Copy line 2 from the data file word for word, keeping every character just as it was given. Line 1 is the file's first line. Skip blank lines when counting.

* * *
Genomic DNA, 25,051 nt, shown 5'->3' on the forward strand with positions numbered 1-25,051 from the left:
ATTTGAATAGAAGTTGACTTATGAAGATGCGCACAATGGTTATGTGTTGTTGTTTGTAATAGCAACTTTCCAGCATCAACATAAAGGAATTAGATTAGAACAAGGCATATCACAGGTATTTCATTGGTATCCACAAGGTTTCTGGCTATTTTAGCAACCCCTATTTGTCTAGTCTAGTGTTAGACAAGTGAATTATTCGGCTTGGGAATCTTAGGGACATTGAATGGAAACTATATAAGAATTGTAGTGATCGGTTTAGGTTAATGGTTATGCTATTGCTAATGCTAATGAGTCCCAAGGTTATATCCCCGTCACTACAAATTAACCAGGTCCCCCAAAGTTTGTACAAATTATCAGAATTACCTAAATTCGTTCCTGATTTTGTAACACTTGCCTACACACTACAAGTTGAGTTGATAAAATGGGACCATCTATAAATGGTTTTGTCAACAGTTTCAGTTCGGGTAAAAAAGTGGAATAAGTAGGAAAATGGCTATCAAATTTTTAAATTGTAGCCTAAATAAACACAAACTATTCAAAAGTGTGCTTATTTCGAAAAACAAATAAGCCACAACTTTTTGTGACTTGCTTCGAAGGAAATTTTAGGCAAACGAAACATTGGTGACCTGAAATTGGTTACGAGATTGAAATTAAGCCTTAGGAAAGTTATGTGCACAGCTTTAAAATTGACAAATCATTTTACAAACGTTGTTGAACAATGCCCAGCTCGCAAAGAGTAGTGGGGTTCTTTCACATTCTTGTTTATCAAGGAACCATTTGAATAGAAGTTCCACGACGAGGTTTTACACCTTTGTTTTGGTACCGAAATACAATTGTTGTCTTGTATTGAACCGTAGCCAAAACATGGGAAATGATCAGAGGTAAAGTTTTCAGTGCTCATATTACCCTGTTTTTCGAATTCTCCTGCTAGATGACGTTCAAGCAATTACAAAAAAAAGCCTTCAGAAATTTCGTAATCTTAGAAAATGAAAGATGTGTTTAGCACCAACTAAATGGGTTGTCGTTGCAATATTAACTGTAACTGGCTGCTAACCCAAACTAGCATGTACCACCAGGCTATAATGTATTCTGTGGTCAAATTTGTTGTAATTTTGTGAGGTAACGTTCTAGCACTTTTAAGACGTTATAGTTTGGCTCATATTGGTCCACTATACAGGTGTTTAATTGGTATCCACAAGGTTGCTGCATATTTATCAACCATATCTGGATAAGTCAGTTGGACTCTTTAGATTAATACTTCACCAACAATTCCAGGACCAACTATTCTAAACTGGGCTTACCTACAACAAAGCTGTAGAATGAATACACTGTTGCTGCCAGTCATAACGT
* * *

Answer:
ATTTGAATAGAAGTTGACTTATGAAGATGCGCACAATGGTTATGTGTTGTTGTTTGTAATAGCAACTTTCCAGCATCAACATAAAGGAATTAGATTAGAACAAGGCATATCACAGGTATTTCATTGGTATCCACAAGGTTTCTGGCTATTTTAGCAACCCCTATTTGTCTAGTCTAGTGTTAGACAAGTGAATTATTCGGCTTGGGAATCTTAGGGACATTGAATGGAAACTATATAAGAATTGTAGTGATCGGTTTAGGTTAATGGTTATGCTATTGCTAATGCTAATGAGTCCCAAGGTTATATCCCCGTCACTACAAATTAACCAGGTCCCCCAAAGTTTGTACAAATTATCAGAATTACCTAAATTCGTTCCTGATTTTGTAACACTTGCCTACACACTACAAGTTGAGTTGATAAAATGGGACCATCTATAAATGGTTTTGTCAACAGTTTCAGTTCGGGTAAAAAAGTGGAATAAGTAGGAAAATGGCTATCAAATTTTTAAATTGTAGCCTAAATAAACACAAACTATTCAAAAGTGTGCTTATTTCGAAAAACAAATAAGCCACAACTTTTTGTGACTTGCTTCGAAGGAAATTTTAGGCAAACGAAACATTGGTGACCTGAAATTGGTTACGAGATTGAAATTAAGCCTTAGGAAAGTTATGTGCACAGCTTTAAAATTGACAAATCATTTTACAAACGTTGTTGAACAATGCCCAGCTCGCAAAGAGTAGTGGGGTTCTTTCACATTCTTGTTTATCAAGGAACCATTTGAATAGAAGTTCCACGACGAGGTTTTACACCTTTGTTTTGGTACCGAAATACAATTGTTGTCTTGTATTGAACCGTAGCCAAAACATGGGAAATGATCAGAGGTAAAGTTTTCAGTGCTCATATTACCCTGTTTTTCGAATTCTCCTGCTAGATGACGTTCAAGCAATTACAAAAAAAAGCCTTCAGAAATTTCGTAATCTTAGAAAATGAAAGATGTGTTTAGCACCAACTAAATGGGTTGTCGTTGCAATATTAACTGTAACTGGCTGCTAACCCAAACTAGCATGTACCACCAGGCTATAATGTATTCTGTGGTCAAATTTGTTGTAATTTTGTGAGGTAACGTTCTAGCACTTTTAAGACGTTATAGTTTGGCTCATATTGGTCCACTATACAGGTGTTTAATTGGTATCCACAAGGTTGCTGCATATTTATCAACCATATCTGGATAAGTCAGTTGGACTCTTTAGATTAATACTTCACCAACAATTCCAGGACCAACTATTCTAAACTGGGCTTACCTACAACAAAGCTGTAGAATGAATACACTGTTGCTGCCAGTCATAACGT